"Backdoor amnesty" or the right thing to do?


The Obama administration extends legal status and military benefits to thousands of illegal aliens who are spouses, parents or children of U.S. service members.


The White House says the new rules do not require congressional action because they're based on existing statutes.

Dan Cadman at the Center for Immigration Studies says he supports the parole-in-place status in some cases, but not the government's blanket policy.


"The law is very clear in saying on a case-by-case basis," Cadman tells KTRH News.  "The policy memo takes away from U.S.C.I.S examiners, their statutory obligation to look at each case individually."


The new policy applies to all military families no matter what.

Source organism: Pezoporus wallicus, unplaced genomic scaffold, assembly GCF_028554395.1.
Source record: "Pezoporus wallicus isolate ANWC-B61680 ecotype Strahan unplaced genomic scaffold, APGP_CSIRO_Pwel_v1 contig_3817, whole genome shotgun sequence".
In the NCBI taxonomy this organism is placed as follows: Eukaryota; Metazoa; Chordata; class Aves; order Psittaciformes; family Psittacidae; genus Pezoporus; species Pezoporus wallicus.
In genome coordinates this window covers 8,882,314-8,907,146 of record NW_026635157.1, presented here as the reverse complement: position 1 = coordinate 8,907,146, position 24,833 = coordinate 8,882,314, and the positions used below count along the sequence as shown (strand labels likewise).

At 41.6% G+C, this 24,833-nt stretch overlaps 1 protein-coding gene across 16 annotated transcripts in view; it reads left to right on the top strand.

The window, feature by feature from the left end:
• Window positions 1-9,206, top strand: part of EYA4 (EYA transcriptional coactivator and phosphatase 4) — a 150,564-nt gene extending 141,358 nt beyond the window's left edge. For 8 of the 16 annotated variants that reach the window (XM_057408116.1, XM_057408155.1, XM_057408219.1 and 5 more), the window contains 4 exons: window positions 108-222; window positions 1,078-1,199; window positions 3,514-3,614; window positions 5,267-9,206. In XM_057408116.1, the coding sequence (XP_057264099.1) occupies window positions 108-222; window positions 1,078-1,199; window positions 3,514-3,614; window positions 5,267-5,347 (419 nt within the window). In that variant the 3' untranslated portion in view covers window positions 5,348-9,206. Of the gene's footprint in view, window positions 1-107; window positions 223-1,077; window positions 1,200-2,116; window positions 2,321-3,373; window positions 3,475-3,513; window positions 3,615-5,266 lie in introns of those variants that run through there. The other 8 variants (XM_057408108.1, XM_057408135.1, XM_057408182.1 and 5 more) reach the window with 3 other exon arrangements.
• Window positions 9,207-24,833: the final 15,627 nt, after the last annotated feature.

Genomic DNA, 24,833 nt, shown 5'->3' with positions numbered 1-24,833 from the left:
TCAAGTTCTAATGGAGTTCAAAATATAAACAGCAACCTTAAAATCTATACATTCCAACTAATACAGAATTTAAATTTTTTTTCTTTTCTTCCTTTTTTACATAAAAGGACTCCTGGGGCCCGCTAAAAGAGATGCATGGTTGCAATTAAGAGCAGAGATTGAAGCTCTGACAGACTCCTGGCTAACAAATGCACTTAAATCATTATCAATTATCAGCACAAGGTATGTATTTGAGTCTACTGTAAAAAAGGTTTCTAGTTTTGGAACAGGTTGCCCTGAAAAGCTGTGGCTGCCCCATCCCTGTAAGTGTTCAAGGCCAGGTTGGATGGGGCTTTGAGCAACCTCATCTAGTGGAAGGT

"This includes people who have been dishonorably discharged, who have been tossed out of the military for crimes of any kind, even those who went AWOL," he says.


However, Houston immigration attorney Gordon Quan supports the move.


"It's recognition that the spouses and family members of service people should be considered a special class of individuals," Quan tells KTRH News.


Quan argues those given parole-in-place status still doesn't guarantee them a green card.


"They still have to go through background checks, take a medical examination, everything anybody else has to do," he says.